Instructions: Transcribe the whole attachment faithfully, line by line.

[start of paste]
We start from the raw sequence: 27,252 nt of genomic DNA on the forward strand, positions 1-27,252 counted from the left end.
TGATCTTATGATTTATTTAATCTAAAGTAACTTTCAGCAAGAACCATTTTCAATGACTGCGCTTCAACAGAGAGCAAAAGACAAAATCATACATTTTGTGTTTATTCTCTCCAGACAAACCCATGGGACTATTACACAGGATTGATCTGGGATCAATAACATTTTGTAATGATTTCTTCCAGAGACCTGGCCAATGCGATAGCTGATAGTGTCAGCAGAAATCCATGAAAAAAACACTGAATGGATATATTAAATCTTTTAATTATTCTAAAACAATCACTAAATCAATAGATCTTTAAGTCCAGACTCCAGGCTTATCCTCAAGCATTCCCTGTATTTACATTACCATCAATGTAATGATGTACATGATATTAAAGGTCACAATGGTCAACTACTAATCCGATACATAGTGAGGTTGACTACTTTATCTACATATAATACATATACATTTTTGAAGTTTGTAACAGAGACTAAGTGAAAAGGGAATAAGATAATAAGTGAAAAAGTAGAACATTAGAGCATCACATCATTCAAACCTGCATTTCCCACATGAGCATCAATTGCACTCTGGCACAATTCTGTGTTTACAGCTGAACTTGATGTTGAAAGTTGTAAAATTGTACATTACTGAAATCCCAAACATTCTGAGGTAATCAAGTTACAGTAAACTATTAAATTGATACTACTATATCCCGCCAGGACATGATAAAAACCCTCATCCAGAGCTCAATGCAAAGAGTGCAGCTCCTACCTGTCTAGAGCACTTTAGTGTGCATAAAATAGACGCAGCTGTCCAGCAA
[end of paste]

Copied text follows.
We start from the raw sequence: 27,252 nt of genomic DNA on the forward strand, positions 1-27,252 counted from the left end.
TGATCTTATGATTTATTTAATCTAAAGTAACTTTCAGCAAGAACCATTTTCAATGACTGCGCTTCAACAGAGAGCAAAAGACAAAATCATACATTTTGTGTTTATTCTCTCCAGACAAACCCATGGGACTATTACACAGGATTGATCTGGGATCAATAACATTTTGTAATGATTTCTTCCAGAGACCTGGCCAATGCGATAGCTGATAGTGTCAGCAGAAATCCATGAAAAAAACACTGAATGGATATATTAAATCTTTTAATTATTCTAAAACAATCACTAAATCAATAGATCTTTAAGTCCAGACTCCAGGCTTATCCTCAAGCATTCCCTGTATTTACATTACCATCAATGTAATGATGTACATGATATTAAAGGTCACAATGGTCAACTACTAATCCGATACATAGTGAGGTTGACTACTTTATCTACATATAATACATATACATTTTTGAAGTTTGTAACAGAGACTAAGTGAAAAGGGAATAAGATAATAAGTGAAAAAGTAGAACATTAGAGCATCACATCATTCAAACCTGCATTTCCCACATGAGCATCAATTGCACTCTGGCACAATTCTGTGTTTACAGCTGAACTTGATGTTGAAAGTTGTAAAATTGTACATTACTGAAATCCCAAACATTCTGAGGTAATCAAGTTACAGTAAACTATTAAATTGATACTACTATATCCCGCCAGGACATGATAAAAACCCTCATCCAGAGCTCAATGCAAAGAGTGCAGCTCCTACCTGTCTAGAGCACTTTAGTGTGCATAAAATAGACGCAGCTGTCCAGCAA